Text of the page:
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Cover Story May 22nd, 2008

  Untitled Document

cover

by lyle e davis

It was a long, long time ago and far, far away. Yet to those of us who were there, it is like yesterday.

We speak of a country known as Vietnam.

You are about to read some harrowing adventures from the Vietnam era. Much of what your are about to read is not for the squeamish. But neiether is war.

As I read these adventures, preparing for this story, I found myself vicariously pounding the ground and crawling through thorny bushes, accompanying the often deadly patrols that were a constant in Vietnam. I was on patrol . . .yet even though safe . . .I felt the sweat building on my brow again, fear striking my heart as I recalled situations of so long ago. I was in awe as I read of the exploits that were undertaken in that country so long ago.

Background:
I recently met J. Stryker Meyer, a former columnist for the North County Times, and a good one. He wrote about matters military and he did it well. Fortunately for him, unfortunately for those of us who enjoyed his column, he got booted upstairs to a hi-faluting position of an editor on the Op-Ed Page for the North County Times.

He and I were in the Vietnam area at about the same time. He as a warrior . . . I as a civilian war correspondent. I scribbled stories for two Chicago area newspapers and recorded “hometowner” interviews for two radio stations, one in the Chicago area, one in St. Louis, Missouri.

While I was chasing down stories, Meyer was out in the bush, chasing down Viet Cong and members of the North Vietnamese Army. Often, he only had a team of five or six warriors with him, usually indigenous troops, Montagnards (mountain men) or Nung (Chinese heritage), or South Vietnamese, who were armed and trained by Meyer and his colleagues. Often, he and his team were hopelessly outnumbered. Through all this, he survived. Some of his buddies didn’t.

Meyer, known as “Tilt” to his friends (it’s because he’s a pinball freak), was a member of the Special Forces, a Green Beret . . . part of that Giant War Machine known as SOG/MACV (Studies and Observation Group - Military Assistance Command, Vietnam). SOG/MACV was also a cover organization. They weren’t so much studying and observing events in Vietnam as they were shooting the hell out of bad guys . . . and often being on the incoming end of gunfire.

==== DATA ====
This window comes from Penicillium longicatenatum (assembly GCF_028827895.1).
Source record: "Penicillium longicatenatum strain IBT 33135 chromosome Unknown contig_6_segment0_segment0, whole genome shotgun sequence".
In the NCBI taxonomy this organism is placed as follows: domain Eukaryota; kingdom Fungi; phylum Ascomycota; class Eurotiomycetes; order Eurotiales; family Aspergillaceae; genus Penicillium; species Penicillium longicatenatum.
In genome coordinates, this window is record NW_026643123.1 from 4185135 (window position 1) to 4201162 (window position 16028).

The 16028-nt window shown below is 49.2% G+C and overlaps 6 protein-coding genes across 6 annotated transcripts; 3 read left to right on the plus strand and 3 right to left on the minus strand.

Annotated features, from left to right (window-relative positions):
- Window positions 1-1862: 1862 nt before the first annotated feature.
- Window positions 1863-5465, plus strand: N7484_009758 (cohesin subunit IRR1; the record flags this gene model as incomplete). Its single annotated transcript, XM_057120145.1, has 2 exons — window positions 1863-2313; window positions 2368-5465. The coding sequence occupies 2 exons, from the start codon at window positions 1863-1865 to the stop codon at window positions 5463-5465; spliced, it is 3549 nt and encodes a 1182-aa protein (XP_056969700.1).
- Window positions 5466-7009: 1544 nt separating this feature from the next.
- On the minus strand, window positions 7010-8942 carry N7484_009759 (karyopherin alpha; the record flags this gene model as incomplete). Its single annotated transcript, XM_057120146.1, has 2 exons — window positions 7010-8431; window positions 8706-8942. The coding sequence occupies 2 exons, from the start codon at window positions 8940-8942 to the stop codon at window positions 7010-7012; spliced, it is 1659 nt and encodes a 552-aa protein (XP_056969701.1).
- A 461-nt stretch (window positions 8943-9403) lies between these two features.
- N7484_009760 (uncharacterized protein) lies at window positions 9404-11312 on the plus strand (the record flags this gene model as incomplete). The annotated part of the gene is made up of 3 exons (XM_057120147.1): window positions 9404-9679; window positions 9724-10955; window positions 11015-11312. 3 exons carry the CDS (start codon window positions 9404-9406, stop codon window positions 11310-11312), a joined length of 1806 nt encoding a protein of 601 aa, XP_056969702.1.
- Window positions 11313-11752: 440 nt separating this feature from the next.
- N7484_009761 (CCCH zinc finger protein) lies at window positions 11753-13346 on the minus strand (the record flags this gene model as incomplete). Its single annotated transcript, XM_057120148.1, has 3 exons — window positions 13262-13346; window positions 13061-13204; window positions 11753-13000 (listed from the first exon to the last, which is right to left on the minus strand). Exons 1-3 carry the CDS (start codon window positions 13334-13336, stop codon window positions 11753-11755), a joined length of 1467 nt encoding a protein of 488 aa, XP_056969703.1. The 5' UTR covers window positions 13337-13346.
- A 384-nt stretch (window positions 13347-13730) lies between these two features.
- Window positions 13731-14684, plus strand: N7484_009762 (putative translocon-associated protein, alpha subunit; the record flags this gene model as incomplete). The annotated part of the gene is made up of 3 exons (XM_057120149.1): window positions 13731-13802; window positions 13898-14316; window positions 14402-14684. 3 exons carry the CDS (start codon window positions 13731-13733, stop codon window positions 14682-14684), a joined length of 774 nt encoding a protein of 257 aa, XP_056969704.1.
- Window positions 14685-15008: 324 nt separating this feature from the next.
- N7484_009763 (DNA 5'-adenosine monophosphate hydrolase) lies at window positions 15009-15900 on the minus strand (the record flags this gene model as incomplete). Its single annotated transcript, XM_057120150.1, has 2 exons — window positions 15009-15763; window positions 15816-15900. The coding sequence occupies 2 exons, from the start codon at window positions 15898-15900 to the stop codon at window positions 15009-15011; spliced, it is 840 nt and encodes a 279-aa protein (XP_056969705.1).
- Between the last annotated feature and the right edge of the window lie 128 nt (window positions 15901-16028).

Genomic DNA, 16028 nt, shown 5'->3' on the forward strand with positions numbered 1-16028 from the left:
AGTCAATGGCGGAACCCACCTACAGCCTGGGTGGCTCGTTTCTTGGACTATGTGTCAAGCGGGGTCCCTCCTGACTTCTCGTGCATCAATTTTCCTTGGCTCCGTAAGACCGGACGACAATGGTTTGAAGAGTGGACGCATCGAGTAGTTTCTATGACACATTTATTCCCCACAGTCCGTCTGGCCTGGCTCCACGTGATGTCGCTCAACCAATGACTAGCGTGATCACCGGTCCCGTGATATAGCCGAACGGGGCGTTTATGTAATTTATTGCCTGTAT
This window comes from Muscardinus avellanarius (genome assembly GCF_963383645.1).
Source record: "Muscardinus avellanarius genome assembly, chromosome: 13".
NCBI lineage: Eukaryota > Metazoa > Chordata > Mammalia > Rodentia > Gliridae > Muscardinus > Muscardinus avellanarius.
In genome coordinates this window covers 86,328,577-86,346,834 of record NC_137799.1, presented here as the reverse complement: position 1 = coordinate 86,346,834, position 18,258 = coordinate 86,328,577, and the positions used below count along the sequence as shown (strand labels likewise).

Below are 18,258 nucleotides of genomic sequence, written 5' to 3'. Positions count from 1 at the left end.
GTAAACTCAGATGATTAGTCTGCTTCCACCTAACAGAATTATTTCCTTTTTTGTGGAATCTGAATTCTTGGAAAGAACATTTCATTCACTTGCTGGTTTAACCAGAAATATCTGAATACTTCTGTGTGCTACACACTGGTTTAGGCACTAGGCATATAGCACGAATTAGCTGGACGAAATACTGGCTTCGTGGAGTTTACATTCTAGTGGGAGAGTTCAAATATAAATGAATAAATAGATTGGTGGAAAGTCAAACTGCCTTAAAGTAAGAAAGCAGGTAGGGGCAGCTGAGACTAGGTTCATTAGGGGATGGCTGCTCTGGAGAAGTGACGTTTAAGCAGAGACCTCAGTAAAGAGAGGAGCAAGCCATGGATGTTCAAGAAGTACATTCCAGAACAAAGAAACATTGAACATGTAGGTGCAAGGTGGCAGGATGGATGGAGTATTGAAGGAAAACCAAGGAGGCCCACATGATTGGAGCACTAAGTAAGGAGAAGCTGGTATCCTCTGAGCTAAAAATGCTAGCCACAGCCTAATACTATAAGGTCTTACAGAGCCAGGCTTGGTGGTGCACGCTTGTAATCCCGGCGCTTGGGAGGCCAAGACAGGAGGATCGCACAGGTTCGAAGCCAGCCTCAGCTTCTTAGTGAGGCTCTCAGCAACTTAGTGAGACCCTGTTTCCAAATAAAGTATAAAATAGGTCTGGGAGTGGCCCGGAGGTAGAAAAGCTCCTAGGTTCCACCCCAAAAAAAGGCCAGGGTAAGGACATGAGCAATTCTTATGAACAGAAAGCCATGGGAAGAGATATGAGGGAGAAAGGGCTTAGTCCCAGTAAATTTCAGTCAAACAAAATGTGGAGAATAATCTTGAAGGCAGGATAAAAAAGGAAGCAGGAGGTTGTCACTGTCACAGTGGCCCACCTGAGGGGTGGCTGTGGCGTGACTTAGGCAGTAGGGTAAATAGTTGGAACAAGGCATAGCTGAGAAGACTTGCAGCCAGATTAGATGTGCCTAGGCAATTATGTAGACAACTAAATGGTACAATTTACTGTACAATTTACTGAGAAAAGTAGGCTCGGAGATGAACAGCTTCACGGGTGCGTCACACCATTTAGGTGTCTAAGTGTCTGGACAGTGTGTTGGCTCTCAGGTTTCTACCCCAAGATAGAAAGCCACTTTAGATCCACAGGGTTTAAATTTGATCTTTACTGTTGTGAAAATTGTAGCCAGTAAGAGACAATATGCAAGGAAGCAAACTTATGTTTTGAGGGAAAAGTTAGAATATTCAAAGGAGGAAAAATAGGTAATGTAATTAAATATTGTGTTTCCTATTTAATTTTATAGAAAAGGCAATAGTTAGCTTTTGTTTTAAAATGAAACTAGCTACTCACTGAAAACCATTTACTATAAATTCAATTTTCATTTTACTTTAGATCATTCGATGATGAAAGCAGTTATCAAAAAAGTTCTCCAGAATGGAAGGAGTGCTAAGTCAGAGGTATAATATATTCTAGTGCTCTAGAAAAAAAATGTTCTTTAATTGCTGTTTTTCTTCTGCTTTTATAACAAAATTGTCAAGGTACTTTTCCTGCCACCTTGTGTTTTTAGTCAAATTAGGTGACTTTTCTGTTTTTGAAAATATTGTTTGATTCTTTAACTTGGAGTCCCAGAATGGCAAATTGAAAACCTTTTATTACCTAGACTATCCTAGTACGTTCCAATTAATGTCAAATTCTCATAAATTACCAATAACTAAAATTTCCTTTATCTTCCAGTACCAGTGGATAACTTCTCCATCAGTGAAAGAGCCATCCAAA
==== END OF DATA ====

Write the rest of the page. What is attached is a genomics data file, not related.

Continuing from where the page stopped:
Just as often they were in places they weren’t supposed to be. Like in other, supposedly neutral countries. But, those forays, of course, were secret operations.
He, and most warriors like him, were required to sign a paper pledging to not discuss or otherwise divulge for 20 years, those events that took place while they were on active duty. That 20 year embargo has now passed and amazing stories begin to emerge.

photo
J. Stryker “Tilt” Meyer, today with his wife, Anna

Tilt and his writing partner, John E. Peters, have put together a fascinating book, “On The Ground - The Secret War in Vietnam.” I have read a lot of military books. This is one of the best I’ve ever read. As you read it, you are one of the team members, you’re on patrol, you’re sweating, you’re suffering, you’re exhausted, just like the rest of the team.

Had we not had warriors like J. Stryker “Tilt” Meyer, it’s hard to tell where we would be today. He and his fellow warriors fought against unsurmountable odds and, somehow, managed to prevail in most of them . . . and actually managed to survive.

A Sergeant when he chose to leave the service, he was in line for a battlefield commission to 2nd Lieutenant.
He would have been a great officer.

Mission: RT Idaho (RT = Recon Team), headed up by Sgt. J. Stryker Meyer, was to be inserted by helicopter. They were to then document enemy troop movements, look for phone lines to tap, and to locate any enemy fuel pipelines that were being constructed. They would radio this information to the FAC (Forward Air Controllers) who would relay it to the powers-that-be. If and when they located the telephone lines they would tap into them and that information would be relayed to the CIA who would amplify the signal and decipher military messages; if and when they located the fuel lines, they had sufficient C-4, a plastic explosive, to take out the largest fuel farm. If challenged, they not only carried a heavy load of weapons and ammunition but had the FAC often flying above their AO (Area of Operations). If in deep doo-doo, they could, and often did, call for close air support in the form of propeller driven A1E Skyraiders or F4 Phantom jet fighter/bombers. Many’s the time when the Air Force would save Special Forces bacon.